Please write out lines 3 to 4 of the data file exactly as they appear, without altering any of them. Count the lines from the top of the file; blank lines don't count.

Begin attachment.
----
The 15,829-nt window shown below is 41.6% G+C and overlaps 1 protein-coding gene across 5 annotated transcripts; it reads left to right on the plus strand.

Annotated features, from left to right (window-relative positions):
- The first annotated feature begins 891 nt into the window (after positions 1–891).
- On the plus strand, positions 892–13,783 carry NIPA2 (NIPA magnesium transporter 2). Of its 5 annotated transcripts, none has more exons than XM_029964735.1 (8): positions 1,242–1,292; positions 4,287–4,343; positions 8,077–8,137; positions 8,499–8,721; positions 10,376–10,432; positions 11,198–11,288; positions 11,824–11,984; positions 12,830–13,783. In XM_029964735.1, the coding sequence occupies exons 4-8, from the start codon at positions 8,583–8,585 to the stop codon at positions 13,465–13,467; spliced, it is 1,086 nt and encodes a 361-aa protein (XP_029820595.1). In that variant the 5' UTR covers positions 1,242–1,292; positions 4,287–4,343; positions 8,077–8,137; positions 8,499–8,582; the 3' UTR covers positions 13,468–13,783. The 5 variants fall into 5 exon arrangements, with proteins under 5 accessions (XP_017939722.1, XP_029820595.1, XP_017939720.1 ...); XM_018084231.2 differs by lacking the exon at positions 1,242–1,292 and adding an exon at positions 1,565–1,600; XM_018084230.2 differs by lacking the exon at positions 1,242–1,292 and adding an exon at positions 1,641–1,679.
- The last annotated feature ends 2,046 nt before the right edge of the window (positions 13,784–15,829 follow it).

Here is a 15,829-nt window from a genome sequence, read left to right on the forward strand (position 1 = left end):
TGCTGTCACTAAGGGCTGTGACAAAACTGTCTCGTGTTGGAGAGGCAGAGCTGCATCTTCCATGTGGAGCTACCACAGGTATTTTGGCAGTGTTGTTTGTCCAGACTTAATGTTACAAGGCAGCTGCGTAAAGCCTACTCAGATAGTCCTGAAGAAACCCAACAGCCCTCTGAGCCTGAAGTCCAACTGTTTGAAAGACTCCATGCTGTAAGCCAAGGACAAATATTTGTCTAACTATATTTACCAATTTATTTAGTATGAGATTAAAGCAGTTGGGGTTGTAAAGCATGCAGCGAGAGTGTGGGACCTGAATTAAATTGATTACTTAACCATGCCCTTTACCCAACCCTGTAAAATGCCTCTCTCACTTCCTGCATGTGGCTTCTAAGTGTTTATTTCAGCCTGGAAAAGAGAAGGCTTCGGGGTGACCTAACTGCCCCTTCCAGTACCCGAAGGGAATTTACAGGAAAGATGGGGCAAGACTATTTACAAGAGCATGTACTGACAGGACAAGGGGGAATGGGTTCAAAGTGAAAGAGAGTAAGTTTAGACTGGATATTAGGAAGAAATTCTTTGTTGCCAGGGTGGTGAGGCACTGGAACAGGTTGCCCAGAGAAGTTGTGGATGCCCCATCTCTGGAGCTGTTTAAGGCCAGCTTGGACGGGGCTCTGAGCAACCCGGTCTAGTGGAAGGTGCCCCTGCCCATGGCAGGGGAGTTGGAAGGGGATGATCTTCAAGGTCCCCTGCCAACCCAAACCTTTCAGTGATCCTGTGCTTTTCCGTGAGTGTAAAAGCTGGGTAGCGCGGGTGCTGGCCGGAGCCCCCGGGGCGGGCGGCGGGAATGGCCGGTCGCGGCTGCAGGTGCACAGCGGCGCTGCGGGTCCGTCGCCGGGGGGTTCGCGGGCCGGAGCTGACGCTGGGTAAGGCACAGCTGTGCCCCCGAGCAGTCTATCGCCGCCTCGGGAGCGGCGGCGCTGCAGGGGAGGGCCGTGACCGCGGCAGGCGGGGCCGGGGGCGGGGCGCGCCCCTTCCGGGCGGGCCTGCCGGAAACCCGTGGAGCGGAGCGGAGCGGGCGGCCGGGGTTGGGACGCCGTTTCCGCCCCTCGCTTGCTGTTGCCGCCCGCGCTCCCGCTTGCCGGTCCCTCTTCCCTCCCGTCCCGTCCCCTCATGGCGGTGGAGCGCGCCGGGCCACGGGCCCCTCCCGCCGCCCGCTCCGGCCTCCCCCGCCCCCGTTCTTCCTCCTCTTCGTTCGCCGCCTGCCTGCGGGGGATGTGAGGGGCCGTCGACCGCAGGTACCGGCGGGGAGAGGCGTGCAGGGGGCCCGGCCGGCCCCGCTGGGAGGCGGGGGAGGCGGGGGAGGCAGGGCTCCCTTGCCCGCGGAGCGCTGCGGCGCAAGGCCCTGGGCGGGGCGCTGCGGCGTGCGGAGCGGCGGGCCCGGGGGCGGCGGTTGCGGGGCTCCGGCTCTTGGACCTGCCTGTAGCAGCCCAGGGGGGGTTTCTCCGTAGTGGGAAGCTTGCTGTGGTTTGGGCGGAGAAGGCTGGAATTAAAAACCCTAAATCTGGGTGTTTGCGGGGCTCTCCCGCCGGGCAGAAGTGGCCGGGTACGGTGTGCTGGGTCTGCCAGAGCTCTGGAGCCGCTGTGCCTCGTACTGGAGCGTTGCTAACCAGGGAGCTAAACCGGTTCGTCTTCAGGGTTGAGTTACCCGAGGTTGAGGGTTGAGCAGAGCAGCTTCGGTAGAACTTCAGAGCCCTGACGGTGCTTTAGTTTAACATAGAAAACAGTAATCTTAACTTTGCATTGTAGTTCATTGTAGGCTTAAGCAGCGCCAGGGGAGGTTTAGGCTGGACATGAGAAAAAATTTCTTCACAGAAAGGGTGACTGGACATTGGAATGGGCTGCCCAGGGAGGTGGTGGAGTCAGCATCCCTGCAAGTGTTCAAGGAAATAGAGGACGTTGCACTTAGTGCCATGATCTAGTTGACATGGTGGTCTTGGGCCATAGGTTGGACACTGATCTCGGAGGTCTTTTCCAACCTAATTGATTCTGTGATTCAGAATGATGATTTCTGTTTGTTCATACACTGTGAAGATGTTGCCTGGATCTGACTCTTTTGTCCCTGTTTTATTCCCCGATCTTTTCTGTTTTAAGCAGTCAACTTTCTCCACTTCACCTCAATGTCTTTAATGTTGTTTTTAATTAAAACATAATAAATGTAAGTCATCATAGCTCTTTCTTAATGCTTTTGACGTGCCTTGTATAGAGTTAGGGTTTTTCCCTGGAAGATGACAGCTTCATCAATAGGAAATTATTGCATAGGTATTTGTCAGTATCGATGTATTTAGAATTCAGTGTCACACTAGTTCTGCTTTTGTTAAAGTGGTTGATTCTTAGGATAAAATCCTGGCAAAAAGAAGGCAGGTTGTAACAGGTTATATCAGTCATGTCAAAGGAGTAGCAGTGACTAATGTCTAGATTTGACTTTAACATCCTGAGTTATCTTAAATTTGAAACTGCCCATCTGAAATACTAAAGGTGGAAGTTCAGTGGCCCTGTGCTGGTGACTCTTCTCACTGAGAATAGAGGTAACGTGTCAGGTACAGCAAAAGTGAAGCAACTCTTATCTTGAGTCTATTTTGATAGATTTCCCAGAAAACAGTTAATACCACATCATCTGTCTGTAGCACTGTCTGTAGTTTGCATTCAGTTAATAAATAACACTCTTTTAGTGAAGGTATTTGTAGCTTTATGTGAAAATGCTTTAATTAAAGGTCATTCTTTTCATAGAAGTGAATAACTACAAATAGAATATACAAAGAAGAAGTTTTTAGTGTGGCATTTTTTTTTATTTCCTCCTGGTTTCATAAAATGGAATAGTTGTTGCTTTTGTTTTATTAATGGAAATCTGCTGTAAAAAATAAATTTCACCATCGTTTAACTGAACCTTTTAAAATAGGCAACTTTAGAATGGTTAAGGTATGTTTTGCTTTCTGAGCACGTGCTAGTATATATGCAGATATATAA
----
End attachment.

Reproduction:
- The first annotated feature begins 891 nt into the window (after positions 1–891).
- On the plus strand, positions 892–13,783 carry NIPA2 (NIPA magnesium transporter 2). Of its 5 annotated transcripts, none has more exons than XM_029964735.1 (8): positions 1,242–1,292; positions 4,287–4,343; positions 8,077–8,137; positions 8,499–8,721; positions 10,376–10,432; positions 11,198–11,288; positions 11,824–11,984; positions 12,830–13,783. In XM_029964735.1, the coding sequence occupies exons 4-8, from the start codon at positions 8,583–8,585 to the stop codon at positions 13,465–13,467; spliced, it is 1,086 nt and encodes a 361-aa protein (XP_029820595.1). In that variant the 5' UTR covers positions 1,242–1,292; positions 4,287–4,343; positions 8,077–8,137; positions 8,499–8,582; the 3' UTR covers positions 13,468–13,783. The 5 variants fall into 5 exon arrangements, with proteins under 5 accessions (XP_017939722.1, XP_029820595.1, XP_017939720.1 ...); XM_018084231.2 differs by lacking the exon at positions 1,242–1,292 and adding an exon at positions 1,565–1,600; XM_018084230.2 differs by lacking the exon at positions 1,242–1,292 and adding an exon at positions 1,641–1,679.